The author has been described by News Ltd as an "iconoclast", "Svengali", a pollie's "economist muse", and "pungently accurate". Fairfax says he is a "Renaissance man" and "one of Australia’s most respected analysts." Stephen Koukoulas concludes that he is "85% right", and "would make a great Opposition leader." Terry McCrann claims the author thinks "‘nuance’ is a trendy village in the south of France", but can be "scintillating" when he thinks "clearly". The ACTU reckons he’s "an enigma wrapped in a Bloomberg terminal, wrapped in some apparently well-honed abs."

Wednesday, November 2, 2011

Former RBA Board Member, Professor Adrian Pagan, describes RBA's 0.25% cut as "silly"

Well, these words will be familiar to anyone who reads this blog. One of our most eminent economists, Professor Adrian Pagan, has effectively echoed my position very clearly. Over at The Conversation Pagan argues:

"I think the outlook for growth is pretty good. It’s not spectacular, but you wouldn’t be cutting rates because of that. And I don’t think you should be cutting rates because of an inflation outcome – it’s just one number.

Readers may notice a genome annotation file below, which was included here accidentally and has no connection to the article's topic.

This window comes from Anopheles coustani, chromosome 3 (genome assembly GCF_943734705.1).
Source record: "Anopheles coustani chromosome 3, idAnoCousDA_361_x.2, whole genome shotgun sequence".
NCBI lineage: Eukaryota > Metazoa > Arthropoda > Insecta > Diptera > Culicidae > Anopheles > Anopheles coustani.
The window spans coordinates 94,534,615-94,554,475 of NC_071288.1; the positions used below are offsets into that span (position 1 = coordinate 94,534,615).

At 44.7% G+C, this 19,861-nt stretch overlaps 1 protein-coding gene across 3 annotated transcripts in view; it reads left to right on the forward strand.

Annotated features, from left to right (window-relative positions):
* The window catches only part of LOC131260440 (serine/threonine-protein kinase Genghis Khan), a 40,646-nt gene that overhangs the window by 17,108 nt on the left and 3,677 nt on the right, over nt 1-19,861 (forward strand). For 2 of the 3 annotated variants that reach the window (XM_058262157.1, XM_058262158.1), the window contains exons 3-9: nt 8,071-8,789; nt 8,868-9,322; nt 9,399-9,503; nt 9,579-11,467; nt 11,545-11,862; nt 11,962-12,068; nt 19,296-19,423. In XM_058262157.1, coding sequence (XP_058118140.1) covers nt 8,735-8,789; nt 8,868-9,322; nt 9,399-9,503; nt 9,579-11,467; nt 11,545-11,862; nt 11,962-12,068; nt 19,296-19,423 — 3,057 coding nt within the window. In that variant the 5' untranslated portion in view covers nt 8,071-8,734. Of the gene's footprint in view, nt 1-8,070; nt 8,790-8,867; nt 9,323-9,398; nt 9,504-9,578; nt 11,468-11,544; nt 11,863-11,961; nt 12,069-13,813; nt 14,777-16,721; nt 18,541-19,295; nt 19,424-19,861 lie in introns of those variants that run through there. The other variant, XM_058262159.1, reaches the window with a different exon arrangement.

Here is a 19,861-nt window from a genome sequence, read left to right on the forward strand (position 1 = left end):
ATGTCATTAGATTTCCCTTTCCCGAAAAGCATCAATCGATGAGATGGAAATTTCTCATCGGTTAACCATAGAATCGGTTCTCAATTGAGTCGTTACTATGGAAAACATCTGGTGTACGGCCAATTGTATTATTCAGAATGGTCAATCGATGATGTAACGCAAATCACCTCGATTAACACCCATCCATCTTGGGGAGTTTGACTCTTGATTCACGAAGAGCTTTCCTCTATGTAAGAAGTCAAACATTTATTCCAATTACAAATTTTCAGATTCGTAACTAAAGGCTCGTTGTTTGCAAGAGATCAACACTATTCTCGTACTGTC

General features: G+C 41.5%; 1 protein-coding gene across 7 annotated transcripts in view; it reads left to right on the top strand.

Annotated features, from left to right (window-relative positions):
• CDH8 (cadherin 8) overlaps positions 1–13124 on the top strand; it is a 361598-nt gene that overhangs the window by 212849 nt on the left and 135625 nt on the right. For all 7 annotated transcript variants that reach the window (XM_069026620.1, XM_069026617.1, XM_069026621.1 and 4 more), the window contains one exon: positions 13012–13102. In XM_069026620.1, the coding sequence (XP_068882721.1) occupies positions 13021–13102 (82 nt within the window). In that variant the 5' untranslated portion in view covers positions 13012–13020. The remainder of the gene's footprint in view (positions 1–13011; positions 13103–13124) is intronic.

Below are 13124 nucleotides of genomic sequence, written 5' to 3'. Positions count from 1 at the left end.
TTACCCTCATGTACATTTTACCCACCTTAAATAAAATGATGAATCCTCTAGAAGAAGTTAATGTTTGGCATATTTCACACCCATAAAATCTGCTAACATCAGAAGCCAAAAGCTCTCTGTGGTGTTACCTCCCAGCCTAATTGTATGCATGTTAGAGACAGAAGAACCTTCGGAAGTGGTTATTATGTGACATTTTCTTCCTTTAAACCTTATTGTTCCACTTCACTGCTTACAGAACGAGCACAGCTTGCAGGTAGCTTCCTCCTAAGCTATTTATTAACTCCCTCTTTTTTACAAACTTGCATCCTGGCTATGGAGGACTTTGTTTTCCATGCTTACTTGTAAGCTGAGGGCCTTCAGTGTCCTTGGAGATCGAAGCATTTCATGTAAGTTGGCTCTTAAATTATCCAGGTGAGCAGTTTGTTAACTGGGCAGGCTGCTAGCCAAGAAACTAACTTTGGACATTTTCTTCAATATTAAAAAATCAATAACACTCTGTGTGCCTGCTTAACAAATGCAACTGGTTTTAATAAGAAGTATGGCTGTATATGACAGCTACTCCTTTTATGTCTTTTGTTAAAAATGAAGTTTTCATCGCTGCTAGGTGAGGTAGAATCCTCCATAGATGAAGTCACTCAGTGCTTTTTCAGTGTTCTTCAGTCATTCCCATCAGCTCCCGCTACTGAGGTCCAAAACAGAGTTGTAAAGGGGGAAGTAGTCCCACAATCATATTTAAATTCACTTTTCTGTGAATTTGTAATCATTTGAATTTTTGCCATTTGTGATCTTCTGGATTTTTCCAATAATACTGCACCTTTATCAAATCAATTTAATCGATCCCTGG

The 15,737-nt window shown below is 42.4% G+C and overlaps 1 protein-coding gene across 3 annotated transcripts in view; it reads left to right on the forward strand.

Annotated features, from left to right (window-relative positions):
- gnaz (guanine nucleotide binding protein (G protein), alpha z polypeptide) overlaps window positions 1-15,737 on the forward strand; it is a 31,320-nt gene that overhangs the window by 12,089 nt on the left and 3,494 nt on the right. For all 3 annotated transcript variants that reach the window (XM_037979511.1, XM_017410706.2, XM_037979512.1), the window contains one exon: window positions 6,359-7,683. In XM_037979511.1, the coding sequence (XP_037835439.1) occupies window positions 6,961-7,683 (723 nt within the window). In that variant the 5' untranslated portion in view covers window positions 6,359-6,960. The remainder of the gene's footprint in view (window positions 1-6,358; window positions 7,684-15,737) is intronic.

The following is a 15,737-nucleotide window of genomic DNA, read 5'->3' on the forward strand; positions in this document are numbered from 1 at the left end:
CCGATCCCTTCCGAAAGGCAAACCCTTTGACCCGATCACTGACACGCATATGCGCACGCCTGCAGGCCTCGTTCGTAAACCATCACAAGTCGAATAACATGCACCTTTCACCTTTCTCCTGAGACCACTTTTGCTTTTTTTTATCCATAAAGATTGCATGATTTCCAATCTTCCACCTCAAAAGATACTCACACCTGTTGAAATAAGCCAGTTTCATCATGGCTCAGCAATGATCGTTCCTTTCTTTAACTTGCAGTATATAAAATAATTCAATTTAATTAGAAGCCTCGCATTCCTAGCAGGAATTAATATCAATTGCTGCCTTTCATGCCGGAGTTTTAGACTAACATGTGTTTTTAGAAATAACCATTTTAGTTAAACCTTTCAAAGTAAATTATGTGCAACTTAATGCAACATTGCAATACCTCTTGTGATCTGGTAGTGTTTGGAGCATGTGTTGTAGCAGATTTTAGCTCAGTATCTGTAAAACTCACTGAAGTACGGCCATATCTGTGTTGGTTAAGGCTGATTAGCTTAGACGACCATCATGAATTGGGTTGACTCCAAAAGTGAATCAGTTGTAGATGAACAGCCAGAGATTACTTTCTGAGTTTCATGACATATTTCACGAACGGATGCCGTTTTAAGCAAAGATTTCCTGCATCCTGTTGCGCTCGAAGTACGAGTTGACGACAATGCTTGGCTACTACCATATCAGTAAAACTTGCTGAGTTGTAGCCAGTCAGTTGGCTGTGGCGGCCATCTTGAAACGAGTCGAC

You might argue that they have put rates at the level they’ve been because they thought inflation was going to be stronger, so they’re just reversing a little bit.

Then they’ll be in a position to raise them again if they have to later on.

I can’t see the reason why you would cut interest rates by 25 basis points – I don’t believe in 25 point cuts. I think that’s a silly situation we got into with making such small adjustments. Monetary policy should be conducted with bigger adjustments, although 25 basis-point moves came in when I was on the Board, back in 2000.

And I don’t think the international situation is as bad as everyone thinks it is, but 25 basis points is not a response to that. If you really thought it was bad, you wouldn’t be doing 25, you’d be doing 50 or 75...

Predicting negative outcomes for the international situation is a mug’s game. I don’t think anything much has changed. Mostly people are getting excited about Greek debt, and so on, but even if investors take 50% hair cuts it’s not going to go away. Fundamentally I don’t see that Greece can stay in the Eurozone.

I don’t think it’s going to have a major effect on economic activity, certainly not in Australia anyway.

It could make a slowdown [in Europe], a bit of negative growth, but Europe never grows much anyway so it doesn’t take much to make it edge towards negative growth."